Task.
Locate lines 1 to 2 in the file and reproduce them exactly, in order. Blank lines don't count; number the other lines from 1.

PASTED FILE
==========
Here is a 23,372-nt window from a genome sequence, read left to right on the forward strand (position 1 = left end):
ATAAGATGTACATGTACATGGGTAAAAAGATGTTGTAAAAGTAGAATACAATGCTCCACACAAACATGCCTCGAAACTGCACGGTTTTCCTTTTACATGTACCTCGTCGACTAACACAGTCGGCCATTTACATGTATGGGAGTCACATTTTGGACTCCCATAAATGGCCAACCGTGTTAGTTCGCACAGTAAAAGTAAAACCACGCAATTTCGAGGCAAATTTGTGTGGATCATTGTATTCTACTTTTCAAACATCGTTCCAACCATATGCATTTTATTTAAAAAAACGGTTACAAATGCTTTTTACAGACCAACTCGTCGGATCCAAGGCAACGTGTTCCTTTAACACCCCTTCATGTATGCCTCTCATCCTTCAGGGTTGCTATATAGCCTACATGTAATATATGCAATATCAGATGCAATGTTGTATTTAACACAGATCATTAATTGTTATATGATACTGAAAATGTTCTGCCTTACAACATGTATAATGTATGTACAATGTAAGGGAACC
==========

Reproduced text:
Here is a 23,372-nt window from a genome sequence, read left to right on the forward strand (position 1 = left end):
ATAAGATGTACATGTACATGGGTAAAAAGATGTTGTAAAAGTAGAATACAATGCTCCACACAAACATGCCTCGAAACTGCACGGTTTTCCTTTTACATGTACCTCGTCGACTAACACAGTCGGCCATTTACATGTATGGGAGTCACATTTTGGACTCCCATAAATGGCCAACCGTGTTAGTTCGCACAGTAAAAGTAAAACCACGCAATTTCGAGGCAAATTTGTGTGGATCATTGTATTCTACTTTTCAAACATCGTTCCAACCATATGCATTTTATTTAAAAAAACGGTTACAAATGCTTTTTACAGACCAACTCGTCGGATCCAAGGCAACGTGTTCCTTTAACACCCCTTCATGTATGCCTCTCATCCTTCAGGGTTGCTATATAGCCTACATGTAATATATGCAATATCAGATGCAATGTTGTATTTAACACAGATCATTAATTGTTATATGATACTGAAAATGTTCTGCCTTACAACATGTATAATGTATGTACAATGTAAGGGAACC